May 9, 2018

Trump's dramatic North Korea homecoming

Illustration: Sarah Grillo/Axios

Three U.S. prisoners in North Korea are coming home, and President Trump will be meeting them when the plane arrives in the wee hours of Thursday morning.

Why it matters: "[T]he release of the three Americans is permanent, and Mr. Kim forfeited a bargaining chip in freeing them. No other Americans are believed to be held prisoner in North Korea," Choe Sang-Hun writes for the N.Y. Times.

The details: NYT adds, "A senior United States official said the prisoner release was an American condition to the planned talks between the leaders of the United States and North Korea."

Trump's triumphant announcement:

  • "I am pleased to inform you that Secretary of State Mike Pompeo is in the air and on his way back from North Korea with the 3 wonderful gentlemen that everyone is looking so forward to meeting. They seem to be in good health. Also, good meeting with Kim Jong Un. Date & Place set."
  • "Secretary Pompeo and his 'guests' will be landing at Andrews Air Force Base at 2:00 A.M. in the morning. I will be there to greet them. Very exciting!"

The newly-freed prisoners: Tony Kim, detained since April 23, 2017; Kim Hak-song, detained since May 6, 2017; Kim Dong-chul, detained since 2015.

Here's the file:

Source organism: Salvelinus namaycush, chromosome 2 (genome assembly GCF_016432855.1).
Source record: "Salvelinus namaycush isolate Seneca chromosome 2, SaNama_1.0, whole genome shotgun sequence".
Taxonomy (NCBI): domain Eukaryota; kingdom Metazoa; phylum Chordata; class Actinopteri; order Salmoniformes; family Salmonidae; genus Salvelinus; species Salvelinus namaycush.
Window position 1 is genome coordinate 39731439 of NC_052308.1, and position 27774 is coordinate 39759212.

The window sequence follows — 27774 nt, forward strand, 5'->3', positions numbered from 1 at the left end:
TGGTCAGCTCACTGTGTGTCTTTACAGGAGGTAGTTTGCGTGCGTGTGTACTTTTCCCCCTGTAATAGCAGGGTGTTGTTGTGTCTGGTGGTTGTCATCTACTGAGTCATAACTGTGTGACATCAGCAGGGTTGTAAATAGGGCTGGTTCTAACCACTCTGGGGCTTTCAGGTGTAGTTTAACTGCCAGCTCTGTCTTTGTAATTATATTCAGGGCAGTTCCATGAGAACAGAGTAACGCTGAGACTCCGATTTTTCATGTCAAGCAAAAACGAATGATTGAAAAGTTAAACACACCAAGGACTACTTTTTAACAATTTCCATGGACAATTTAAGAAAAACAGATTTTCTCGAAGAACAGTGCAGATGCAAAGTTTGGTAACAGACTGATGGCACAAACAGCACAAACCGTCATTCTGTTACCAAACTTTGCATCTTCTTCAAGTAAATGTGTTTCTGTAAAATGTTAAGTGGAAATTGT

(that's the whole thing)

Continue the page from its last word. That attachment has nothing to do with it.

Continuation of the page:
P.S. Trump has ruled out the DMZ as a location for the North Korean meeting. Singapore is among the remaining options.

Go deeper

The downsides of remote work

Data: Reproduced from Prudential/Morning Consult "Pulse of the American Worker Survey"; Chart: Axios Visuals

The coronavirus pandemic has forced a large-scale experiment in working from home. It has gone well enough that many companies are expanding their remote work expectations for the foreseeable future, and remote employees want to continue to work that way.

Yes, but: The downsides of remote work — less casual interaction with colleagues, an over-reliance on Zoom, lack of in-person collaboration and longer hours — could over time diminish the short-term gains.

Hong Kong's economic future hangs in the balance

Illustration: Sarah Grillo/Axios

As Beijing forces a sweeping national security law on Hong Kong, the once semi-autonomous city's status as one of Asia's largest financial hubs is at risk.

Why it matters: Political freedoms and strong rule of law helped make Hong Kong a thriving center for international banking and finance. But China's leaders may be betting that top firms in Hong Kong will trade some political freedoms for the economic prosperity Beijing can offer.

Why space is good politics for Trump

Illustration: Sarah Grillo/Axios

President Trump's exuberance around today's scheduled SpaceX launch — including his decision to travel to Florida to watch — goes beyond a personal fascination with astronauts, rockets, and how to make money and wield power in the next frontier.

The bottom line: There's a presidential election in November, and the U.S. space program enjoys wide support across party lines. It's good politics for Trump, at least for now.